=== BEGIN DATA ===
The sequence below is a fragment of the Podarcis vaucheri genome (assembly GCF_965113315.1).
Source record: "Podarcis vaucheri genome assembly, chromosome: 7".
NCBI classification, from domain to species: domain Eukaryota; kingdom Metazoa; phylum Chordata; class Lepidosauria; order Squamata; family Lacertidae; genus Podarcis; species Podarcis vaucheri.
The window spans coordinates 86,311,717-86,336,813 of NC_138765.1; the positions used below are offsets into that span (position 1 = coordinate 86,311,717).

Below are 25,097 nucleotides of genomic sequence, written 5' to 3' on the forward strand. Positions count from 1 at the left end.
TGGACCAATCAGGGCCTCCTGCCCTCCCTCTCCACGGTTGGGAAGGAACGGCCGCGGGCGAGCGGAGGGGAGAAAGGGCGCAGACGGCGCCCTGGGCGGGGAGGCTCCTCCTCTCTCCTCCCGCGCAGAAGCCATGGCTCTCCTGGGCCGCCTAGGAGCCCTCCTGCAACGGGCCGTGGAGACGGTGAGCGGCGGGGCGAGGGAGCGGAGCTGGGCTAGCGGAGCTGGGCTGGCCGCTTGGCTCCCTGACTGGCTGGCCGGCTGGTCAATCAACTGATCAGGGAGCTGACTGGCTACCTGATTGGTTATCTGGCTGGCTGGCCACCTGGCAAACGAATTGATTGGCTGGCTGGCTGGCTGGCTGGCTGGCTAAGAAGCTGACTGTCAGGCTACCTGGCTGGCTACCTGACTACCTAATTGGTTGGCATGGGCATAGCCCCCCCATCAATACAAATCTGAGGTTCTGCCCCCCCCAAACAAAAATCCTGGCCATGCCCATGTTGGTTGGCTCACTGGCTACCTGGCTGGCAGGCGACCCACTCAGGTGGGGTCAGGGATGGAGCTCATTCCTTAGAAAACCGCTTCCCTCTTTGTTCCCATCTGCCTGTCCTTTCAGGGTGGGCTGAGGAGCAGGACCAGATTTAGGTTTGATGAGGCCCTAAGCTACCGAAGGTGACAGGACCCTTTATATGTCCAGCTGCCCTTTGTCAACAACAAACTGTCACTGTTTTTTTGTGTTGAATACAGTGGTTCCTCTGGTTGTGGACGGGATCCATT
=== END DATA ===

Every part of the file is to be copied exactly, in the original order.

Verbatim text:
The sequence below is a fragment of the Podarcis vaucheri genome (assembly GCF_965113315.1).
Source record: "Podarcis vaucheri genome assembly, chromosome: 7".
NCBI classification, from domain to species: domain Eukaryota; kingdom Metazoa; phylum Chordata; class Lepidosauria; order Squamata; family Lacertidae; genus Podarcis; species Podarcis vaucheri.
The window spans coordinates 86,311,717-86,336,813 of NC_138765.1; the positions used below are offsets into that span (position 1 = coordinate 86,311,717).

Below are 25,097 nucleotides of genomic sequence, written 5' to 3' on the forward strand. Positions count from 1 at the left end.
TGGACCAATCAGGGCCTCCTGCCCTCCCTCTCCACGGTTGGGAAGGAACGGCCGCGGGCGAGCGGAGGGGAGAAAGGGCGCAGACGGCGCCCTGGGCGGGGAGGCTCCTCCTCTCTCCTCCCGCGCAGAAGCCATGGCTCTCCTGGGCCGCCTAGGAGCCCTCCTGCAACGGGCCGTGGAGACGGTGAGCGGCGGGGCGAGGGAGCGGAGCTGGGCTAGCGGAGCTGGGCTGGCCGCTTGGCTCCCTGACTGGCTGGCCGGCTGGTCAATCAACTGATCAGGGAGCTGACTGGCTACCTGATTGGTTATCTGGCTGGCTGGCCACCTGGCAAACGAATTGATTGGCTGGCTGGCTGGCTGGCTGGCTGGCTAAGAAGCTGACTGTCAGGCTACCTGGCTGGCTACCTGACTACCTAATTGGTTGGCATGGGCATAGCCCCCCCATCAATACAAATCTGAGGTTCTGCCCCCCCCAAACAAAAATCCTGGCCATGCCCATGTTGGTTGGCTCACTGGCTACCTGGCTGGCAGGCGACCCACTCAGGTGGGGTCAGGGATGGAGCTCATTCCTTAGAAAACCGCTTCCCTCTTTGTTCCCATCTGCCTGTCCTTTCAGGGTGGGCTGAGGAGCAGGACCAGATTTAGGTTTGATGAGGCCCTAAGCTACCGAAGGTGACAGGACCCTTTATATGTCCAGCTGCCCTTTGTCAACAACAAACTGTCACTGTTTTTTTGTGTTGAATACAGTGGTTCCTCTGGTTGTGGACGGGATCCATT